A Preliminary Investigation of Depression in People with Pathological Dissociation

Hong Wang Fung*, Chitat Chan, Colin A. Ross, Tat Ming Choi

*Corresponding author for this work

    Research output: Contribution to journalJournal articlepeer-review

    15 Citations (Scopus)


    Depression is a common and challenging comorbid condition in people with pathological dissociation. To our knowledge, this preliminary study is the first study that has looked at the clinical correlates of depression in a sample of people with pathological dissociation (N = 72). We found that severe depression is common in this sample and that depression is associated with dissociative symptoms, post-traumatic stress disorder (PTSD) symptoms, borderline personality disorder symptoms and clinical recovery; the level of depression is also associated with both childhood and adulthood betrayal trauma but not with childhood and adulthood trauma with less betrayal. PTSD symptoms are the most significant correlates of the level of depression in this sample. Some clinical implications are discussed. Our initial findings imply that it may be important to manage depression by preventing adulthood betrayal trauma and stabilizing PTSD and dissociative symptoms when working with service users with pathological dissociation. Further studies are needed.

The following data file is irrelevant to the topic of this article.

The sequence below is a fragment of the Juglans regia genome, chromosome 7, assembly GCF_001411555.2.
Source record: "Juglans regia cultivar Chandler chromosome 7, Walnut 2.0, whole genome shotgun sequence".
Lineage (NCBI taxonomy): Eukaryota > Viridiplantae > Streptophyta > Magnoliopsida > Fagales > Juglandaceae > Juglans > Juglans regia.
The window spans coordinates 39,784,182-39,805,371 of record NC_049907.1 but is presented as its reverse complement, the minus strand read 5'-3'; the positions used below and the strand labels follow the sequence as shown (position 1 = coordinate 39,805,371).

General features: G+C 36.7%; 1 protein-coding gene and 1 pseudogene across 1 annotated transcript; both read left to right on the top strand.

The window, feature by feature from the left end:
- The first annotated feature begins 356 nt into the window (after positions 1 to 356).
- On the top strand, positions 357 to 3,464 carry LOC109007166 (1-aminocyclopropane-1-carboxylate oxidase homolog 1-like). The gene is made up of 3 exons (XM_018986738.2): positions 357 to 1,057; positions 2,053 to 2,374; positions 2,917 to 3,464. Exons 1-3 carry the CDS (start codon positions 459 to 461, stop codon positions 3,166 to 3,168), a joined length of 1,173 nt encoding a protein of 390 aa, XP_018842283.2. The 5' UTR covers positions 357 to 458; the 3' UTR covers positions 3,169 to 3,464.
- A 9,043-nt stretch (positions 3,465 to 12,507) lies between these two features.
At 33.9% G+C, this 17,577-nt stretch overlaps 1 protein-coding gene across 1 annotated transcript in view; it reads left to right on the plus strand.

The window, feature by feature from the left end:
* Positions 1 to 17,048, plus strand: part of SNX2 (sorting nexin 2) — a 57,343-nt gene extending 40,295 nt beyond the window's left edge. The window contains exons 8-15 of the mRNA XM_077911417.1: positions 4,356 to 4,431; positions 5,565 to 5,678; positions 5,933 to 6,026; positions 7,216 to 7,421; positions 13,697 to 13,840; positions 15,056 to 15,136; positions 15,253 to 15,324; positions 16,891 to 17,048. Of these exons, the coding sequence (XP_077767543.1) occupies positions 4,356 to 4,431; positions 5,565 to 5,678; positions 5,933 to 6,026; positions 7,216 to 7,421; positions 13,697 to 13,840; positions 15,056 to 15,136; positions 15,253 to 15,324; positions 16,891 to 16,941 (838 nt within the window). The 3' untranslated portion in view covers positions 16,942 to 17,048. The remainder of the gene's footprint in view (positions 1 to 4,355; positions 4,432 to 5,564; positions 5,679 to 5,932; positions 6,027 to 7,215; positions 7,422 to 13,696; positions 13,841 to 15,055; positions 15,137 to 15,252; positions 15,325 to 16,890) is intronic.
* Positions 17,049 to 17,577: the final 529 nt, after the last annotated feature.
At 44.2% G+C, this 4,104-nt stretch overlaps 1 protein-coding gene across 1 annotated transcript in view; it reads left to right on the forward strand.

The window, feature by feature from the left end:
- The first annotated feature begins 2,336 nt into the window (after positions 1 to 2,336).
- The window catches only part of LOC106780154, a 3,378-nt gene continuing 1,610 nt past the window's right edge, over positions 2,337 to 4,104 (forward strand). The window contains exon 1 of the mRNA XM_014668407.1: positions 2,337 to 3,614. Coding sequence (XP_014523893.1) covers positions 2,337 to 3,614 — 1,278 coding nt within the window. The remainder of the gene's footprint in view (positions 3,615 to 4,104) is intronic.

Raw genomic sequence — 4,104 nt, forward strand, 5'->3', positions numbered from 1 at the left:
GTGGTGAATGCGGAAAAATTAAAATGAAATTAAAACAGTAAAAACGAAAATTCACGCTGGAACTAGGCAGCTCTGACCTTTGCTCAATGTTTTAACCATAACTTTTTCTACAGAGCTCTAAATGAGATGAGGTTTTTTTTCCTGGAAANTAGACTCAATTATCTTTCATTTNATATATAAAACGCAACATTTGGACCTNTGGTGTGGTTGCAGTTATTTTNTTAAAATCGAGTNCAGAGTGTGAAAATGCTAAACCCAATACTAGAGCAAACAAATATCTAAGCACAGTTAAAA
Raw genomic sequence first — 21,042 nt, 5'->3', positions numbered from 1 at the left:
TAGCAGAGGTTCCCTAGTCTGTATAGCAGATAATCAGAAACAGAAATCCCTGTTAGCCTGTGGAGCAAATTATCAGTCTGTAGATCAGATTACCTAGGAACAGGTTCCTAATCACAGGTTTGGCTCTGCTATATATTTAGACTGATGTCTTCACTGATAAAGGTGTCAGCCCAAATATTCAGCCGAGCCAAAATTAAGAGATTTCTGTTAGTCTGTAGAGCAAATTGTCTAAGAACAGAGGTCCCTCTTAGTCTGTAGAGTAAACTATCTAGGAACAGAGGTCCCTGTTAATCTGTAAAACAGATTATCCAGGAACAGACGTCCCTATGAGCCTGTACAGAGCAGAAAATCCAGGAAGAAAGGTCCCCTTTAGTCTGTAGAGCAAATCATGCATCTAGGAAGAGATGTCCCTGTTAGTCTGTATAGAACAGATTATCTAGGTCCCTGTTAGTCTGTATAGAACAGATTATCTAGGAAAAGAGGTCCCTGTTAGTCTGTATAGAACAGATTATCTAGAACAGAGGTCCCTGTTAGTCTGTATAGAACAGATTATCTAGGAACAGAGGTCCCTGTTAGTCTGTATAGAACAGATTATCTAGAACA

Original languageEnglish
    Pages (from-to)594-608
    Number of pages15
    JournalJournal of Trauma and Dissociation
    Issue number5
    Early online date13 May 2020
    Publication statusPublished - 19 Oct 2020

    User-Defined Keywords

    • Depression
    • pathological dissociation
    • dissociative disorders
    • trauma
    • mental health


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